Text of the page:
Friday, August 2, 2013

Wounded Warriors Have a Few Words for Players

Ball players and wounded warrior
Former Army Sgt Rich Yarosh with
players Mike Knapp and Mike Myers
UTICA -- Young American Legion baseball players visited wounded warriors and nursing home veterans Tuesday, July 30, the day before the New York State Legion Baseball Championship Tournament got underway in Utica. State American Legion (Department) Commander Ken Governor joined the youth as they visited Sitrin Health Care Center's Military Rehabilitation Program.

Bill Roberts and Ken Governor
Maj. Bill Roberts & Cmdr Ken Governor
"If you don't ever give up" in the face of adversity, "you'll never fail," retired Army Maj. Bill Roberts of Boonville told players from Rome's Smith Post 24, New Hartford Post 1376, Rochester's Ferris-Goodridge Post 330, and Utica host Andrean Post 625.

Former Army Sgt. Rick Yarosh of Binghamton had a similar message: "Play hard, play as a team, and make sure you become a family. It's more than just baseball. Working as a team and becoming family...That's how we survived in Iraq."

Roberts, who served three tours in Iraq before heading to Afghanistan where a roadside bomb caused his vehicle to flip and crush his spine, noted that after a number of back surgeries and now rehab at Sitrin, "I'm just glad I can walk again," albeit with a cane.

Rick Yarosh and Michael Knapp
Rick Yarosh autographs ball for
Michael Knapp of Rochester's
Ferris-Goodrich Post 330.
A roadside bomb burned 60 percent of Yarosh's body, scarred his face and torso, maimed his hands, and amputated his right leg. He came to Sitrin to undergo therapy that would help him play golf again, and then Sitrin hired him to work with other wounded warriors.

The players handed baseballs to both men, asking for their autographs.

"It was amazing," Roberts said. "I was never asked for my autograph before. I'm an infantry officer. I'm used to being on the other side, asking for autographs."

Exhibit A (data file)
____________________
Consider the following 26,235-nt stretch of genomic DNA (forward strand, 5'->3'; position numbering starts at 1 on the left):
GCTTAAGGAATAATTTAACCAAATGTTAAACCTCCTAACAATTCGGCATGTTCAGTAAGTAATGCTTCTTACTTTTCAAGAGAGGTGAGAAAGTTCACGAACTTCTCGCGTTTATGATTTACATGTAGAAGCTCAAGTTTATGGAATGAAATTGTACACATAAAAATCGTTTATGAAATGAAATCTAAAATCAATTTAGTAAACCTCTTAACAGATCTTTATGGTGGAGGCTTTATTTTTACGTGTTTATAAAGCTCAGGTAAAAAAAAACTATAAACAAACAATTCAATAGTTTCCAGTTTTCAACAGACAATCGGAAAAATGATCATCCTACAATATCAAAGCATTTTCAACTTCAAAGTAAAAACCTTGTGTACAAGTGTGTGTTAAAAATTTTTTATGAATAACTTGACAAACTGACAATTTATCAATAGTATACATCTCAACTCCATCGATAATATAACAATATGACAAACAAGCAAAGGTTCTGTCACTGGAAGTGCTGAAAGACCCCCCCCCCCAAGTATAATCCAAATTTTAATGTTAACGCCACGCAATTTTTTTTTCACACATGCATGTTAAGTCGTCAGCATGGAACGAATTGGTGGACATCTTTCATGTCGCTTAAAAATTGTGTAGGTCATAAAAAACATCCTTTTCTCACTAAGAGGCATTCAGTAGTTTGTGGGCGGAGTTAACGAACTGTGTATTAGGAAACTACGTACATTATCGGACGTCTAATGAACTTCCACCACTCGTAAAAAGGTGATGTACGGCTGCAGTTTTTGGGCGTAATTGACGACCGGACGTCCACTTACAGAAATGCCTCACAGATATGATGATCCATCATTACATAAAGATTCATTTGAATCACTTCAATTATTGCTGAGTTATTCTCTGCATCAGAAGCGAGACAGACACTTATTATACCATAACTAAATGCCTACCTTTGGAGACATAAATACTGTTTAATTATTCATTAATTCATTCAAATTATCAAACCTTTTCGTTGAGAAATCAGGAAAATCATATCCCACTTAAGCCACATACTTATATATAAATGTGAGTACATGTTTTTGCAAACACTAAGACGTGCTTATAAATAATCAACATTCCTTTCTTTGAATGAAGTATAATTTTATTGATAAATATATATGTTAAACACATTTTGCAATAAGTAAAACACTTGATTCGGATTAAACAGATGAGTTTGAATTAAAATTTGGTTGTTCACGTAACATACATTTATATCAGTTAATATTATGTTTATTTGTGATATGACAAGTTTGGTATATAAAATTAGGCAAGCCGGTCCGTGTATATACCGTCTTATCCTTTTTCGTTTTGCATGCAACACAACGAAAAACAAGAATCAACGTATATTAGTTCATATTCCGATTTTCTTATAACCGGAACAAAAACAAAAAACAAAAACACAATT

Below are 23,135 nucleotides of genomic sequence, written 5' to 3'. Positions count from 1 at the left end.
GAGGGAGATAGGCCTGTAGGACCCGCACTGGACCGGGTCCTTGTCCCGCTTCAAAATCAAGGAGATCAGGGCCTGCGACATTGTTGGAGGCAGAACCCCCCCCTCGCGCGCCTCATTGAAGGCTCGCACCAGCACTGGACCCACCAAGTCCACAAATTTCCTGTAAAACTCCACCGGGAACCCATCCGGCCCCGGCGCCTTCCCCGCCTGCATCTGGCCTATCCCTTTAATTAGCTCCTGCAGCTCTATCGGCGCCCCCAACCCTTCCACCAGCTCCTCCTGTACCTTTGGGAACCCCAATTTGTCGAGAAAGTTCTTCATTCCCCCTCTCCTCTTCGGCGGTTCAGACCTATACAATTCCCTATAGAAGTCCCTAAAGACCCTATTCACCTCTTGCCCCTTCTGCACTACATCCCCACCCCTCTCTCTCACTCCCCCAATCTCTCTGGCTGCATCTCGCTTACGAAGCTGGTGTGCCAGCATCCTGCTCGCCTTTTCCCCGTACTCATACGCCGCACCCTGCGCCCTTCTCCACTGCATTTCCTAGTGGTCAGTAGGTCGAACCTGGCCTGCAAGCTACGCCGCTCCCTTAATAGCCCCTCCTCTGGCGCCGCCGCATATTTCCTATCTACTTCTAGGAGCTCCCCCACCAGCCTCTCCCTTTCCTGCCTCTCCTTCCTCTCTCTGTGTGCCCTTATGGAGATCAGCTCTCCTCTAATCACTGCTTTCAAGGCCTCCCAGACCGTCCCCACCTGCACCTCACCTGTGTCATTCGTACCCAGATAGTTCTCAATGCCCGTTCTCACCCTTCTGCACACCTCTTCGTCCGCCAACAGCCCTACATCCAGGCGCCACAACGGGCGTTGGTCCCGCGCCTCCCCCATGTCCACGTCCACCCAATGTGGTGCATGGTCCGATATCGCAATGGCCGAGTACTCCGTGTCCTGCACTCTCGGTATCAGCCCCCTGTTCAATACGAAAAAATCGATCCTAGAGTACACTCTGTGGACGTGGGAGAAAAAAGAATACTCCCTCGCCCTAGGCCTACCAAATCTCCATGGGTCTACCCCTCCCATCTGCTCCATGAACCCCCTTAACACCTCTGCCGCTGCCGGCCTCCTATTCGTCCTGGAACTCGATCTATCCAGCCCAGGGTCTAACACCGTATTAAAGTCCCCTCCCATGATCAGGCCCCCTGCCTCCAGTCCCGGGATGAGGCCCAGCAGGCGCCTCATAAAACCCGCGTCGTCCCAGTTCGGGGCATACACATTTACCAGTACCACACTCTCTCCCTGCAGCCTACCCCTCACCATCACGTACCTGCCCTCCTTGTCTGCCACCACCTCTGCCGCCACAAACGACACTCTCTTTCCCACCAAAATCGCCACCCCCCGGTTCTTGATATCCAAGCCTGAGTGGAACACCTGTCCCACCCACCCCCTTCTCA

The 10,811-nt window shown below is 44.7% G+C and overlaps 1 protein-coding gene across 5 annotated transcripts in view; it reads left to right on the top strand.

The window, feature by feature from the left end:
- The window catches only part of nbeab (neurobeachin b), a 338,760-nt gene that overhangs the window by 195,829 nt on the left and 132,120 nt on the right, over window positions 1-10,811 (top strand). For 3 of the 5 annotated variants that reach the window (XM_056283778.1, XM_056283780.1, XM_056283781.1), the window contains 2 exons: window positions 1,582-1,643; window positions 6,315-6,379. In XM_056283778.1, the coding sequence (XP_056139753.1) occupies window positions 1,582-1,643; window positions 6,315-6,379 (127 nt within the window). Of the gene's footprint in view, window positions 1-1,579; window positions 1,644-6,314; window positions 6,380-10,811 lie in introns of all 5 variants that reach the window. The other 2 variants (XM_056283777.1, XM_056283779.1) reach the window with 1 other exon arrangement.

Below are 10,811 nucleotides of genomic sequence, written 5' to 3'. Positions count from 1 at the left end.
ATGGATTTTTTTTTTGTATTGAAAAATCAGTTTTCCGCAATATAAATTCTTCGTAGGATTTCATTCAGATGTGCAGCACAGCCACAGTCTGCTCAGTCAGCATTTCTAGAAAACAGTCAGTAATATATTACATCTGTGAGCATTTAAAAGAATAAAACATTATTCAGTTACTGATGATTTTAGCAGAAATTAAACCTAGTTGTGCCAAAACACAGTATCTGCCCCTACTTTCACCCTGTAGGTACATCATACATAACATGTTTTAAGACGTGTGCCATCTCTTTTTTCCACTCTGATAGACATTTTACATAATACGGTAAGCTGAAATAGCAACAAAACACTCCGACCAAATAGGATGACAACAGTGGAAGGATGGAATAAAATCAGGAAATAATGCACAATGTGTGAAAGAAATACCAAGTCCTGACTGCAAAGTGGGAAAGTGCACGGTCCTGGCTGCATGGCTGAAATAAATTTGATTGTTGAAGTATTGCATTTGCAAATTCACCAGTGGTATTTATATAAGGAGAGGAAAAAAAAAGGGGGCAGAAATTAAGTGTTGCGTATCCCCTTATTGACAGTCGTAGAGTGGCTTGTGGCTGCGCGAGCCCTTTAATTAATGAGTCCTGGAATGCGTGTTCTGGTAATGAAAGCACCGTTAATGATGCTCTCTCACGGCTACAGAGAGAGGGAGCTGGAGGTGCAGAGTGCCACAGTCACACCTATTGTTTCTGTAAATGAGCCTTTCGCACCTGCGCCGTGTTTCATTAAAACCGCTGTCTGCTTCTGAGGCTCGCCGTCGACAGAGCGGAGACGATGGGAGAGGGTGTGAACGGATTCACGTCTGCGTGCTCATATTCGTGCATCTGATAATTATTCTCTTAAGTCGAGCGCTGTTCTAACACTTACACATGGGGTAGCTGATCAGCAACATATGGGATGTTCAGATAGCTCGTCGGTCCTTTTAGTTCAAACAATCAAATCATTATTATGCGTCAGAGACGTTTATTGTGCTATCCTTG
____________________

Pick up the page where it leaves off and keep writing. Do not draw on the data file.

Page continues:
Andrean Post Commander and Tournament Director Michael Macchione noted that with the best teams in the state playing for the championship, The American Legion "wanted to make a different connection" for the players. Some were visiting World War II, Korean War and Vietnam veterans at St. Luke's Home across town, while other players were spending a little time with wounded warriors and other Persian Gulf veterans at Sitrin, where they could get "autographs to take home and put on the mantle" as true momentoes.

Commander Governor added that the day illustrated what The American Legion is really about -- "service first to our veterans, to families and youth, to our communities."

Former Army Sgt. Jennifer Fitzgerald and Commander Ken Governor

Department Commander Ken Governor chats with former Army Sgt. Jennifer Fitzgerald, who is the military consultant for Sitrin's Military Rehabilitation Center.

Rosemary Bonacci

Rosemary Benzo Bonacci, Sitrin's vice president of Development and Communications, shows an illustration of a lakeside lodge that Sitrin plans to build at its nearby Camp Sitrin -- to provide a therapeutic environment for various traumas that military personnel have suffered.

Commander Ken Governor tours Camp Sitrin 

Department Commander Ken Governor takes a tour of 24-acre Camp Sitrin, which provides a therapeutic and educational environment for wounded warriors and others. "I'm so impressed with what you guys are doing," Governor told Sitrin's Clinical Development Vice President Jackie Warmuth (left), Sitrin volunteer Army Sgt. First Class Dane Halligan (2nd from left), and Sitrin's Development and Communications VP Rosemary Bonacci. "You're thinking outside the box."

Mike Macchione and Jackie Warmuth

Baseball Tournament Director Michael Macchione with Sitrin VP Jackie Warmuth during a tour of Camp Sitrin.